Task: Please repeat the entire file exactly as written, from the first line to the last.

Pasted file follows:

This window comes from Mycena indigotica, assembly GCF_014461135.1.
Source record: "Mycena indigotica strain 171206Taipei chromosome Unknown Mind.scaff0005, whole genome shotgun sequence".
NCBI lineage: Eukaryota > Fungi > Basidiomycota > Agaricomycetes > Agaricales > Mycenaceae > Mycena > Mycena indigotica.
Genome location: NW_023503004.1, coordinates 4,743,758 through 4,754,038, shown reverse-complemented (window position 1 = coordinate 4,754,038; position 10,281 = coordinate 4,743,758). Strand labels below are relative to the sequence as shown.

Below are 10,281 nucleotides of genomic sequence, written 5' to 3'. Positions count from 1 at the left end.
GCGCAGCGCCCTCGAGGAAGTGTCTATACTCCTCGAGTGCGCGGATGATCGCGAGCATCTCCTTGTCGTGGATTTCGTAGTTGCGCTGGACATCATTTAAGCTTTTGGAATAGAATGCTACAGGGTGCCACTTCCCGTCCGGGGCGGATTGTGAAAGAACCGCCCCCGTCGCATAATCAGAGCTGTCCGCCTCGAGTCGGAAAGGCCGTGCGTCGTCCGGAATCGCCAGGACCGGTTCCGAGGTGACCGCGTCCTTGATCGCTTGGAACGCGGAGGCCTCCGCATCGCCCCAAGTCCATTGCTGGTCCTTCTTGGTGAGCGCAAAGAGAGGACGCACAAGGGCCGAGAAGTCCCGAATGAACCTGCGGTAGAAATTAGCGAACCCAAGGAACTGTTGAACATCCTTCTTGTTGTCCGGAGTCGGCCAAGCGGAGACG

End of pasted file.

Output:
This window comes from Mycena indigotica, assembly GCF_014461135.1.
Source record: "Mycena indigotica strain 171206Taipei chromosome Unknown Mind.scaff0005, whole genome shotgun sequence".
NCBI lineage: Eukaryota > Fungi > Basidiomycota > Agaricomycetes > Agaricales > Mycenaceae > Mycena > Mycena indigotica.
Genome location: NW_023503004.1, coordinates 4,743,758 through 4,754,038, shown reverse-complemented (window position 1 = coordinate 4,754,038; position 10,281 = coordinate 4,743,758). Strand labels below are relative to the sequence as shown.

Below are 10,281 nucleotides of genomic sequence, written 5' to 3'. Positions count from 1 at the left end.
GCGCAGCGCCCTCGAGGAAGTGTCTATACTCCTCGAGTGCGCGGATGATCGCGAGCATCTCCTTGTCGTGGATTTCGTAGTTGCGCTGGACATCATTTAAGCTTTTGGAATAGAATGCTACAGGGTGCCACTTCCCGTCCGGGGCGGATTGTGAAAGAACCGCCCCCGTCGCATAATCAGAGCTGTCCGCCTCGAGTCGGAAAGGCCGTGCGTCGTCCGGAATCGCCAGGACCGGTTCCGAGGTGACCGCGTCCTTGATCGCTTGGAACGCGGAGGCCTCCGCATCGCCCCAAGTCCATTGCTGGTCCTTCTTGGTGAGCGCAAAGAGAGGACGCACAAGGGCCGAGAAGTCCCGAATGAACCTGCGGTAGAAATTAGCGAACCCAAGGAACTGTTGAACATCCTTCTTGTTGTCCGGAGTCGGCCAAGCGGAGACG